Tag Archive for ‘Motherboard’

We Should Replace Facebook With Personal Websites ➝

I’ve been a huge fan of personal websites as an alternative to social networks for years and I think there’s never been a better time to jump in. It doesn’t mean you have to abandon social networks entirely, but I think the world would be a much better place if we all occasionally took the time to fully form our ideas and write them out in a longer format before sharing.

There is a bit of a barrier to entry, especially when you start buying domains, configuring DNS, and installing weblog software. But services like WordPress.com makes things quite a bit easier. And since WordPress.com is built on WordPress, you’ll always have the option to export your content and move to self-hosted if you decide that it’s a better fit for you down the line.

Full disclosure: I work for Automattic, providing support to users of WordPress.com. But I would have recommended it regardless. I’ve used WordPress for nearly twelve years now and WordPress.com is the easiest way to get a site up and running on the platform.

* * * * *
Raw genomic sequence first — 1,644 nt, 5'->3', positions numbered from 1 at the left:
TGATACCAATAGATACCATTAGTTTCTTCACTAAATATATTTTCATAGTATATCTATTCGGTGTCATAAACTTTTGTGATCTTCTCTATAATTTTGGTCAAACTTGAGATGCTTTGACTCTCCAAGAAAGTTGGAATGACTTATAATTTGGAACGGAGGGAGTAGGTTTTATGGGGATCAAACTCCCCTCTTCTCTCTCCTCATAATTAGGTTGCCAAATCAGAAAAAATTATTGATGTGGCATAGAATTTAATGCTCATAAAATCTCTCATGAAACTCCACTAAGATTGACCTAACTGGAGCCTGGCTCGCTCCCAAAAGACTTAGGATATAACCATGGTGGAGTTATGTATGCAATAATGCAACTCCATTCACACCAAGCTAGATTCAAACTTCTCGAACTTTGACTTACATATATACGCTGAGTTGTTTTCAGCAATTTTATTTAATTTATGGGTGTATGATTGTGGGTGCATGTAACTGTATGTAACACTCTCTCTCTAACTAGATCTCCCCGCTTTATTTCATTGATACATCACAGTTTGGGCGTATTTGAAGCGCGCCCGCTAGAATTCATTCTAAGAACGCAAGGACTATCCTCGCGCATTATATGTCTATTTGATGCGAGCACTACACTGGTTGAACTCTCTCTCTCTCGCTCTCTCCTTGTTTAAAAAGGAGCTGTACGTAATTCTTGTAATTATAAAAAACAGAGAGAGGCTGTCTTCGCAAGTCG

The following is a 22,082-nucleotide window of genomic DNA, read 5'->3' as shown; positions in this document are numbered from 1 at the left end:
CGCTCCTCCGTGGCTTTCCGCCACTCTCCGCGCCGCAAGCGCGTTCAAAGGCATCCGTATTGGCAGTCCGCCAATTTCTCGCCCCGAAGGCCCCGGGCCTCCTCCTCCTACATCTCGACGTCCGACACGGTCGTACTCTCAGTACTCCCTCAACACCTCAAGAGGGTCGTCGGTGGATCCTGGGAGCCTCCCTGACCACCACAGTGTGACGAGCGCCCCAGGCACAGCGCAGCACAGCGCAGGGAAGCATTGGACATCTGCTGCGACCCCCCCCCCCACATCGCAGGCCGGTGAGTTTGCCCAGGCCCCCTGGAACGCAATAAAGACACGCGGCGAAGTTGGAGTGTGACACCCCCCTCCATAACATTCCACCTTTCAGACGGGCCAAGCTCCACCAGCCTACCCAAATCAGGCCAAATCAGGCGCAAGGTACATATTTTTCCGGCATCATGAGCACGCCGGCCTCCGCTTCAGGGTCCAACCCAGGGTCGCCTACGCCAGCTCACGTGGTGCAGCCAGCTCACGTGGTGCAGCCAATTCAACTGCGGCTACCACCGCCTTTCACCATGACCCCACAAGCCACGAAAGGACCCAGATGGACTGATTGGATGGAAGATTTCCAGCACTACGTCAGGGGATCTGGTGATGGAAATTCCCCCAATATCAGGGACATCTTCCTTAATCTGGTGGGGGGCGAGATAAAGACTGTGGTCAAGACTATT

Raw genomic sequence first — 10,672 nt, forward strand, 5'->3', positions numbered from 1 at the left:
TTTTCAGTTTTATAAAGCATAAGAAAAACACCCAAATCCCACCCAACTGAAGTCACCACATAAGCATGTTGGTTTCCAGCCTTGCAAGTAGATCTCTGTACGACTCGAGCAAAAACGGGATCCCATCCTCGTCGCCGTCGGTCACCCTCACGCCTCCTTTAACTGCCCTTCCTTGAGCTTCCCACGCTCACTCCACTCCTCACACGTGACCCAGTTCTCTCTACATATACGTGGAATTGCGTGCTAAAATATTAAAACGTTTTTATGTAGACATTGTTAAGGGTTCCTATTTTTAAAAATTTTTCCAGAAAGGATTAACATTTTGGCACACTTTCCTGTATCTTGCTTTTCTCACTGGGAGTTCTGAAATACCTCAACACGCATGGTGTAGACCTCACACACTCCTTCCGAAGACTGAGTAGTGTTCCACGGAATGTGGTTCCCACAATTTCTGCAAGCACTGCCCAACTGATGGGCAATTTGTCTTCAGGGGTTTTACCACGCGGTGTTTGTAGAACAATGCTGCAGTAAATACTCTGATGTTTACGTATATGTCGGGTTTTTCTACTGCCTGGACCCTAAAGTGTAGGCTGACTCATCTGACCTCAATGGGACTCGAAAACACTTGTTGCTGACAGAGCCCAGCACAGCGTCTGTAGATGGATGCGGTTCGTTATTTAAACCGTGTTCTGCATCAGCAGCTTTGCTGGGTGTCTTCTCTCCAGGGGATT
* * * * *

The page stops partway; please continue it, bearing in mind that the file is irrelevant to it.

Behind the Scenes of iFixit’s iPhone X Teardown ➝

Motherboard documents iFixit’s process of acquiring and dissecting Apple’s latest iPhone each year.

(Via The Loop.)

Google Will Soon Shame All Websites That Are Unencrypted ➝

I don’t like the idea of Google encouraging all web developers to use encrypted protocols. I can understand this line of thinking for websites which feature user profiles and private communication — where the information transferred actually has a reason to be encrypted. But why should simple content sites be shamed into adding unnecessary complexity?

How to Fix Everything ➝

Motherboard’s Jason Koebler pens an incredible profile on iFixit and the overall electronics repair business.

Why Android Camera Phones Still Suck ➝

Evan Rodgers, writing for Motherboard:

The sensor your phone uses is only half the story. When you take a picture, your phone automatically compresses raw image data into a JPEG, effectively finalizing the image. In this split second, settings chosen by the phone manufacturer will adjust brightness, sharpness, and tone, and the rest of the data is thrown away. HTC royally boned itself with its image processing software, which overexposes shadows and murders detail with aggressive noise reduction and sharpening.

Camera quality is one of the many reasons I could never switch to Android. Apple has really hit it out of the park for years in that department and Android manufacturers almost feel resistant to do what’s necessary to catch up.